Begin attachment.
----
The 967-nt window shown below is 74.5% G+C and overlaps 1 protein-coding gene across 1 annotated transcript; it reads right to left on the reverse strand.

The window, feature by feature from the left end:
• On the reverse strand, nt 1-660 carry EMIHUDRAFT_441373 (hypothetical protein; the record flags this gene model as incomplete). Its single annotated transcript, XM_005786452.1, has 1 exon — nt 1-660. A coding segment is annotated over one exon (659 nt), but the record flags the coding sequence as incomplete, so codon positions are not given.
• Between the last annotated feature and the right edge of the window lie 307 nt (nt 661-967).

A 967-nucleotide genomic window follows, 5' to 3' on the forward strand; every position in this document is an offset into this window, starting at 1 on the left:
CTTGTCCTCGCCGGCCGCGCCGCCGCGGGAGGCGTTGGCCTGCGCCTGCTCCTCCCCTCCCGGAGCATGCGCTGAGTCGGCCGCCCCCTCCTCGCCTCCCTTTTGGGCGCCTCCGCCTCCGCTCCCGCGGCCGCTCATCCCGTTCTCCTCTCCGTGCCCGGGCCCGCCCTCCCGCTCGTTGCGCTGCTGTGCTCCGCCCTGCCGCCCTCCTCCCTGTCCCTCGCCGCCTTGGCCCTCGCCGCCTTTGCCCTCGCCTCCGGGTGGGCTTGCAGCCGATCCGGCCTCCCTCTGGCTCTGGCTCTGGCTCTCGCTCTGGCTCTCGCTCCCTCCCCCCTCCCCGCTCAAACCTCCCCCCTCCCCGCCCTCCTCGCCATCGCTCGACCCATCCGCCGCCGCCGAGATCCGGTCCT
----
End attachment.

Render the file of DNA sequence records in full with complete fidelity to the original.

The 967-nt window shown below is 74.5% G+C and overlaps 1 protein-coding gene across 1 annotated transcript; it reads right to left on the reverse strand.

The window, feature by feature from the left end:
• On the reverse strand, nt 1-660 carry EMIHUDRAFT_441373 (hypothetical protein; the record flags this gene model as incomplete). Its single annotated transcript, XM_005786452.1, has 1 exon — nt 1-660. A coding segment is annotated over one exon (659 nt), but the record flags the coding sequence as incomplete, so codon positions are not given.
• Between the last annotated feature and the right edge of the window lie 307 nt (nt 661-967).

A 967-nucleotide genomic window follows, 5' to 3' on the forward strand; every position in this document is an offset into this window, starting at 1 on the left:
CTTGTCCTCGCCGGCCGCGCCGCCGCGGGAGGCGTTGGCCTGCGCCTGCTCCTCCCCTCCCGGAGCATGCGCTGAGTCGGCCGCCCCCTCCTCGCCTCCCTTTTGGGCGCCTCCGCCTCCGCTCCCGCGGCCGCTCATCCCGTTCTCCTCTCCGTGCCCGGGCCCGCCCTCCCGCTCGTTGCGCTGCTGTGCTCCGCCCTGCCGCCCTCCTCCCTGTCCCTCGCCGCCTTGGCCCTCGCCGCCTTTGCCCTCGCCTCCGGGTGGGCTTGCAGCCGATCCGGCCTCCCTCTGGCTCTGGCTCTGGCTCTCGCTCTGGCTCTCGCTCCCTCCCCCCTCCCCGCTCAAACCTCCCCCCTCCCCGCCCTCCTCGCCATCGCTCGACCCATCCGCCGCCGCCGAGATCCGGTCCT